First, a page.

What’s your favorite Thanksgiving dish—Mashed potatoes? Candied yams? Dressing? Pumpkin pie?
If you’re like us, your answer is “everything.” Good news too: You can still have an epic feast without gobbling up electricity. Check out these seven ways to save this Turkey Day!
Cook less. Save more.
Thanksgiving takes a lot of personal energy, even if you love to cook. Turns out saving time saves energy on your electric bill too. Talk about a win-win, right? That said, you’ll have to plan ahead. Here are some ideas: defrost your frozen items in the refrigerator instead of the microwave or oven; get out all of your ingredients at once so you don’t have to make multiple trips to the fridge; and avoid opening your oven door to check on the food.
Be precise about preheating.
We get it. It’s so easy to get distracted when you’re preparing multiple dishes and catching up with loved ones but try to not preheat your oven for too long. Ten minutes should be fine.
Be careful about cookware.
Choose glass or ceramic baking cookware whenever possible, as it allows you to drop your oven’s temperature by 25 degrees without having to adjust the cook time. Also, copper-bottomed pans heat up faster than regular pans on a stovetop, but make sure your pans aren’t warped. Flat-bottomed pans can use up to 50% less energy on an electric stovetop.
Nothing tops countertop.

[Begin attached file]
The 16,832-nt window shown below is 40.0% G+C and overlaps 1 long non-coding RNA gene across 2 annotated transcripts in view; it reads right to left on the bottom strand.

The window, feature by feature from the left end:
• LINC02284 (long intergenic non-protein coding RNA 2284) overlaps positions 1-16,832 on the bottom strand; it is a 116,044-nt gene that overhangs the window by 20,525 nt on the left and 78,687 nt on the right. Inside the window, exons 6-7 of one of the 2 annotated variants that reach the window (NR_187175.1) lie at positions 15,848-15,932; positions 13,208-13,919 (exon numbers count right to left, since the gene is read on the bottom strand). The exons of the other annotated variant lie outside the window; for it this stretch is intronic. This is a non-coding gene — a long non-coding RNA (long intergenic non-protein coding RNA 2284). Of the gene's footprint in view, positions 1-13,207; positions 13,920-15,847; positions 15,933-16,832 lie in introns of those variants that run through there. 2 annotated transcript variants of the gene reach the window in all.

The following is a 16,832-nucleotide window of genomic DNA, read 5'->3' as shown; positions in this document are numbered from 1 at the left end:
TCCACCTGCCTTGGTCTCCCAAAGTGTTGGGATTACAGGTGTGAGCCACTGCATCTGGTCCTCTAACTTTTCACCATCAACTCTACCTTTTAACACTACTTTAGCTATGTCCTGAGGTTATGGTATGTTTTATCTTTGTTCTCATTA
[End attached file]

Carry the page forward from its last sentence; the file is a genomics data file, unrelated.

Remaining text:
Countertop pressure cookers, slow cookers, and microwaves are not only some of the easiest cooking methods—they’re also some of the most energy efficient too! Plus, wouldn’t it be nice to walk away and slow cook a few items so you can watch the parade or football game?
Power down early.
For some dishes you can turn off your oven a few minutes early. Your oven will retain the same heat and the food will continue to cook. We only recommend this step with desserts, veggies or starches, not with meat. Please play it safe and make sure your turkey and ham cook for the proper amount of time.
Oklahoma weather is pretty much impossible to predict, but what’s better than cooking outside on a cool, crisp fall day? While cooking your average turkey in the oven uses about eight kilowatts of energy, smoking one outside in a wood-burning or charcoal smoker uses none. Plus, you’ll get to enjoy the great outdoors instead of being in a hot kitchen all day.
Save room for leftovers.
One of the best parts about Thanksgiving are the meals after, so don’t be afraid to cook just a little bit extra. You’ll use less energy reheating leftovers than it cooking an entire new meal. Plus, you’ll be able to relax that weekend without having to worry about making meals, which you’ve totally earned.
Since it’s Thanksgiving season, we also wanted to say “thank you.” Helping our customers save energy is what we do, and we truly appreciate you doing your part to power our shared energy future.